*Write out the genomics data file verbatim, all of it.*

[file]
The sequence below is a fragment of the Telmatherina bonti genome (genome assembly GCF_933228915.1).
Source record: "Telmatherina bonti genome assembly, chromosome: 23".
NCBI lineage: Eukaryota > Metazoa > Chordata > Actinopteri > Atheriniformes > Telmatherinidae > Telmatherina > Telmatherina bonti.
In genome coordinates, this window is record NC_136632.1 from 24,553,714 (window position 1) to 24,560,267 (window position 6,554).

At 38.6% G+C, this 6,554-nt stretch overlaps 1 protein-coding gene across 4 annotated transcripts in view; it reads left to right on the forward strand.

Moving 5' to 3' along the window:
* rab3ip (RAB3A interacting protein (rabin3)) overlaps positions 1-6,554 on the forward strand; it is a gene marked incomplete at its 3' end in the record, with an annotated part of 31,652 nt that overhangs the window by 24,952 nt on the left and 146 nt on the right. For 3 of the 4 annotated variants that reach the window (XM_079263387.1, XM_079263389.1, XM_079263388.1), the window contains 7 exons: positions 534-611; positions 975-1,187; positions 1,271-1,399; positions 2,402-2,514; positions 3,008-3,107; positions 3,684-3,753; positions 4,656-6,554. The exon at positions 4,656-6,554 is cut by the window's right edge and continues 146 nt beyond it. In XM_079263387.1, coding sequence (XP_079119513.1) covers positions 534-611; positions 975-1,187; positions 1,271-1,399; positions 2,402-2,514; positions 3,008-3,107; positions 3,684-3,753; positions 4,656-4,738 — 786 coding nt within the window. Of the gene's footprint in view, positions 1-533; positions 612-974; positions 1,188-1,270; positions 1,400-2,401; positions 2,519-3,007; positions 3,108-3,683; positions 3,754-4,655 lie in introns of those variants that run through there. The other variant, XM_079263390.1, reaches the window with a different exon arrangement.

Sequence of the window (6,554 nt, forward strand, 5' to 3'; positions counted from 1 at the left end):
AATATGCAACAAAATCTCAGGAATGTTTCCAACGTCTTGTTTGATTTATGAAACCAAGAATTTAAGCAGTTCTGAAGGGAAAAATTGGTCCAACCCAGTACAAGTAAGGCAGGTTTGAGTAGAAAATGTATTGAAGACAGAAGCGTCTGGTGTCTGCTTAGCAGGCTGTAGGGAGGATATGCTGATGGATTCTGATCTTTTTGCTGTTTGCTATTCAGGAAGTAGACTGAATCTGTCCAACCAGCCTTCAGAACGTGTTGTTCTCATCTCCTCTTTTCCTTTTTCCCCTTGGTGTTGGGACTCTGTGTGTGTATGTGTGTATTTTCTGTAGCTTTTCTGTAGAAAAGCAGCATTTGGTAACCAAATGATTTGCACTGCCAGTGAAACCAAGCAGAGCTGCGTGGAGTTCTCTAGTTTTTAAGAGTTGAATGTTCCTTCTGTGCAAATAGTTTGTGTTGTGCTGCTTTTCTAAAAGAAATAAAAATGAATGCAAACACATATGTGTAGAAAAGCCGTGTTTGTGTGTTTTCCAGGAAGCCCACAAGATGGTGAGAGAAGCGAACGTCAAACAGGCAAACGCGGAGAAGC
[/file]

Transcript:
The sequence below is a fragment of the Telmatherina bonti genome (genome assembly GCF_933228915.1).
Source record: "Telmatherina bonti genome assembly, chromosome: 23".
NCBI lineage: Eukaryota > Metazoa > Chordata > Actinopteri > Atheriniformes > Telmatherinidae > Telmatherina > Telmatherina bonti.
In genome coordinates, this window is record NC_136632.1 from 24,553,714 (window position 1) to 24,560,267 (window position 6,554).

At 38.6% G+C, this 6,554-nt stretch overlaps 1 protein-coding gene across 4 annotated transcripts in view; it reads left to right on the forward strand.

Moving 5' to 3' along the window:
* rab3ip (RAB3A interacting protein (rabin3)) overlaps positions 1-6,554 on the forward strand; it is a gene marked incomplete at its 3' end in the record, with an annotated part of 31,652 nt that overhangs the window by 24,952 nt on the left and 146 nt on the right. For 3 of the 4 annotated variants that reach the window (XM_079263387.1, XM_079263389.1, XM_079263388.1), the window contains 7 exons: positions 534-611; positions 975-1,187; positions 1,271-1,399; positions 2,402-2,514; positions 3,008-3,107; positions 3,684-3,753; positions 4,656-6,554. The exon at positions 4,656-6,554 is cut by the window's right edge and continues 146 nt beyond it. In XM_079263387.1, coding sequence (XP_079119513.1) covers positions 534-611; positions 975-1,187; positions 1,271-1,399; positions 2,402-2,514; positions 3,008-3,107; positions 3,684-3,753; positions 4,656-4,738 — 786 coding nt within the window. Of the gene's footprint in view, positions 1-533; positions 612-974; positions 1,188-1,270; positions 1,400-2,401; positions 2,519-3,007; positions 3,108-3,683; positions 3,754-4,655 lie in introns of those variants that run through there. The other variant, XM_079263390.1, reaches the window with a different exon arrangement.

Sequence of the window (6,554 nt, forward strand, 5' to 3'; positions counted from 1 at the left end):
AATATGCAACAAAATCTCAGGAATGTTTCCAACGTCTTGTTTGATTTATGAAACCAAGAATTTAAGCAGTTCTGAAGGGAAAAATTGGTCCAACCCAGTACAAGTAAGGCAGGTTTGAGTAGAAAATGTATTGAAGACAGAAGCGTCTGGTGTCTGCTTAGCAGGCTGTAGGGAGGATATGCTGATGGATTCTGATCTTTTTGCTGTTTGCTATTCAGGAAGTAGACTGAATCTGTCCAACCAGCCTTCAGAACGTGTTGTTCTCATCTCCTCTTTTCCTTTTTCCCCTTGGTGTTGGGACTCTGTGTGTGTATGTGTGTATTTTCTGTAGCTTTTCTGTAGAAAAGCAGCATTTGGTAACCAAATGATTTGCACTGCCAGTGAAACCAAGCAGAGCTGCGTGGAGTTCTCTAGTTTTTAAGAGTTGAATGTTCCTTCTGTGCAAATAGTTTGTGTTGTGCTGCTTTTCTAAAAGAAATAAAAATGAATGCAAACACATATGTGTAGAAAAGCCGTGTTTGTGTGTTTTCCAGGAAGCCCACAAGATGGTGAGAGAAGCGAACGTCAAACAGGCAAACGCGGAGAAGC